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May 13, 2020

A message from our Founder, Emanuel Saakai

We are living through strange times the world over due to the COVID-19 pandemic. With Government restrictions in place in Australia and Tanzania, football training, clinics and programmes have been suspended and schools closed. But despite the inactivity, as coronavirus begins to spread in Africa, your help is needed more than ever. As of May […]

A message from our Founder, Emanuel Saakai

We are living through strange times the world over due to the COVID-19 pandemic.

With Government restrictions in place in Australia and Tanzania, football training, clinics and programmes have been suspended and schools closed. But despite the inactivity, as coronavirus begins to spread in Africa, your help is needed more than ever.

As of May 4, Tanzania had recorded 480 confirmed cases of the virus and 16 deaths, according to the global authority, Johns Hopkins University. However, in an article reported on the same day in the leading medical journal The Lancet, UK trauma surgeon David Knott warned the window was closing to help prevent a pandemic catastrophe in Africa.

“The main positive influences on reducing the number of deaths from COVID-19 have been handwashing, social distancing, and the lockdown,” he said in The Lancet.
Acknowledging that war and refugee settings posed greatest risk, he added: “For the most vulnerable people on this planet, such strategies are not an option.

“In fragile settings, there is no massive infrastructure like the [UK’s] NHS. There are few ventilators… no piped oxygen, electrical power cuts are common, and the health workforce capacity is unlikely to be enough to deal with even a small number of COVID-19 cases, never mind the potential of thousands of deaths from this disease.”

Afterwards, speaking on Sky TV news, he pointed to a survey by the International Rescue Committee, on 34 fragile countries using Imperial College London modelling, suggesting infections and mortality on an as yet unprecedented scale, “if we don’t do something about it now”. Focus Economics lists Tanzania as the world’s 8th-poorest nation.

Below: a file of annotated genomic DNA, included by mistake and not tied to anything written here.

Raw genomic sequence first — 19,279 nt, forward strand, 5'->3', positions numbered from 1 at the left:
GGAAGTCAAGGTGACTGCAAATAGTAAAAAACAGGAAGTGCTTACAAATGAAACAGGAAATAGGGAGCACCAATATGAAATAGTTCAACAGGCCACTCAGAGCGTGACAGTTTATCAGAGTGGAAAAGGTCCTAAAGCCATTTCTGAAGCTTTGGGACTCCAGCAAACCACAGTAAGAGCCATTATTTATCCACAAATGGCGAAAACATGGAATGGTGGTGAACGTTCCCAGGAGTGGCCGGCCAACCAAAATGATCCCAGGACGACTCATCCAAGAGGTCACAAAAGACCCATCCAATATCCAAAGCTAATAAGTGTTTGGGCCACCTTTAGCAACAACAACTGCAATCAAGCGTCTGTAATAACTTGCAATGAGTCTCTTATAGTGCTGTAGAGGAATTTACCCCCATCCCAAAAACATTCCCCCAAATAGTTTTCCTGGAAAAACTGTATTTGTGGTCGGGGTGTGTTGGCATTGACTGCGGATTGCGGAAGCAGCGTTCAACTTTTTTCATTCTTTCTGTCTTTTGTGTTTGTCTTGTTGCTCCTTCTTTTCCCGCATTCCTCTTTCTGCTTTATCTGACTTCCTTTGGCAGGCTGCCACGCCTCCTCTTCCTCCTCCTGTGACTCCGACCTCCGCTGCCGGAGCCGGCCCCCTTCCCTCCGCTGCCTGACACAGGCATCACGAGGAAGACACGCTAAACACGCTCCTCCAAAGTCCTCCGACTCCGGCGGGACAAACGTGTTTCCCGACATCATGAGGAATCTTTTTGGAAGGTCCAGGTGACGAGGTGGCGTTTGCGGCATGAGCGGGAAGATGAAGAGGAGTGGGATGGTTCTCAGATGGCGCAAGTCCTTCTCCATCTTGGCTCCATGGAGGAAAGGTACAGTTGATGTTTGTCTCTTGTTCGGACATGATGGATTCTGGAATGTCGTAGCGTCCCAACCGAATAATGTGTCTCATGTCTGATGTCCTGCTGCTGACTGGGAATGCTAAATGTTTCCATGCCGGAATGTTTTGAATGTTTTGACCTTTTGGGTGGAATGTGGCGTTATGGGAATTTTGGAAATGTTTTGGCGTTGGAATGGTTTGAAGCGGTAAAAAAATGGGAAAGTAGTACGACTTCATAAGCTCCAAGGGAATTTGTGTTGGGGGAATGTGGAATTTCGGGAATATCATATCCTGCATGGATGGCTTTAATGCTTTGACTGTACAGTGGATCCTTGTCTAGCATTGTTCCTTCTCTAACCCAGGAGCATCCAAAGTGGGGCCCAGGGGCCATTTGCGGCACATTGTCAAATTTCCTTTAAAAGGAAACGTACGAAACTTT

In Tanzania, our players are keeping fit by continuing with their daily chores at home, but it’s a struggle for our families who are always challenged in the income they can make and have seen their earning potential evaporate completely by being at home.

Likewise for some of our players, the school lunch your donations provided was their one guaranteed meal of the day. With no school they go hungry.

Meanwhile, one of our player-coaches, Goodluck Noah, who is training to be a medical doctor thanks to Lengo donations, is volunteering on the front lines at hospitals near Arusha, where even basic medicines are in short supply and protective gear is virtually non-existent

We are currently raising money to provide regular food packages to 200 families to keep them going during this time, to help their communities and medics by self-isolating. These hampers will include rice, dried beans, fresh vegetables and fruit and this will be purchased from our own players’ mothers who run local market stores in Ngaramtoni village.

Dr Knott added in The Lancet: “We can’t wait any longer, we have to do something over the next four to five weeks.
“We cannot wait for another four to five weeks because they will be in exactly the same position we have been in [in Western nations]. We have a short period of time to get it right.”

He said the only way to contain the coronavirus was by helping low income and fragile countries so that they do not suffer widespread epidemics.

“If we don’t then it’ll get out of control and it will come back to bite us in the future,” he said.

Whilst these are challenging times we are deeply reassured that the global community is standing as one to fight the virus and humbled if you would continue to stand with us as we support those most in need in Tanzania during this time.

Be safe, healthy and be blessed all.

Emanuel Saakai